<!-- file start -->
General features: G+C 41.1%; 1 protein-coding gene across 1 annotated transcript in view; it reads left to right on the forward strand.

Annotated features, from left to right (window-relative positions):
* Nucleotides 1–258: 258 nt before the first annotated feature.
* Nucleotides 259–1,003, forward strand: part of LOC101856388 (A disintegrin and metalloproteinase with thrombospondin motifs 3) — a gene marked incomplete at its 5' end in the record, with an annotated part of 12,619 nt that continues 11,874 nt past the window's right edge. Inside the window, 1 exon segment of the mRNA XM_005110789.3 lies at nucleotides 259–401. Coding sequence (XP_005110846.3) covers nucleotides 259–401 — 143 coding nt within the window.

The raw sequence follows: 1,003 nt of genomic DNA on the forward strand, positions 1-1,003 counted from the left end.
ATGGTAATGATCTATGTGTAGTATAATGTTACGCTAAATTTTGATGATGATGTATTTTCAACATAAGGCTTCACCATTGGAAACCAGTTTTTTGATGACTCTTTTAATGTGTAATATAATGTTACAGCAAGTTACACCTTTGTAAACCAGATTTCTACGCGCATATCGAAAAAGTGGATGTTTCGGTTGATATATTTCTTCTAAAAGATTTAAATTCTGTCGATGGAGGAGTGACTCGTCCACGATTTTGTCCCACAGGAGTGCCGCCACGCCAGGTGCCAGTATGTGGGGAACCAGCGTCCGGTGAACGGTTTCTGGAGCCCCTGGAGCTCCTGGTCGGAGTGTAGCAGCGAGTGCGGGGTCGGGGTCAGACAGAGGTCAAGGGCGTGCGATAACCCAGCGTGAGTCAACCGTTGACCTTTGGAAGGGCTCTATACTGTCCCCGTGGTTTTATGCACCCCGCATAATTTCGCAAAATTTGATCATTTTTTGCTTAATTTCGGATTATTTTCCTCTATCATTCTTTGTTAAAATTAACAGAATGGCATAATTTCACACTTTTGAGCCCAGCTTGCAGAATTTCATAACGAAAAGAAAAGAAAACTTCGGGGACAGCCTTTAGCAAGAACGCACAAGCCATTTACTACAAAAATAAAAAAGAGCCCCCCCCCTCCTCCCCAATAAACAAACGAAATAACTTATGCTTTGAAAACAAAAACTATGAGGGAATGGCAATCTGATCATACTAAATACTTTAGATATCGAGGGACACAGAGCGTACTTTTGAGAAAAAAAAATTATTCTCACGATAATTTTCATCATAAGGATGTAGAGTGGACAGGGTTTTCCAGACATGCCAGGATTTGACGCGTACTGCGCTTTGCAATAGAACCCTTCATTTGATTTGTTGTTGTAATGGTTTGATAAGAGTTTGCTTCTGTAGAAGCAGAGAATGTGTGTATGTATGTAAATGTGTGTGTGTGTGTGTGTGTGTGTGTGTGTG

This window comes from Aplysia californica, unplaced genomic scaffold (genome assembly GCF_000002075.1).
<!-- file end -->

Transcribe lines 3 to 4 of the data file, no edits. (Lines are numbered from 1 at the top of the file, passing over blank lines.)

* Nucleotides 1–258: 258 nt before the first annotated feature.
* Nucleotides 259–1,003, forward strand: part of LOC101856388 (A disintegrin and metalloproteinase with thrombospondin motifs 3) — a gene marked incomplete at its 5' end in the record, with an annotated part of 12,619 nt that continues 11,874 nt past the window's right edge. Inside the window, 1 exon segment of the mRNA XM_005110789.3 lies at nucleotides 259–401. Coding sequence (XP_005110846.3) covers nucleotides 259–401 — 143 coding nt within the window.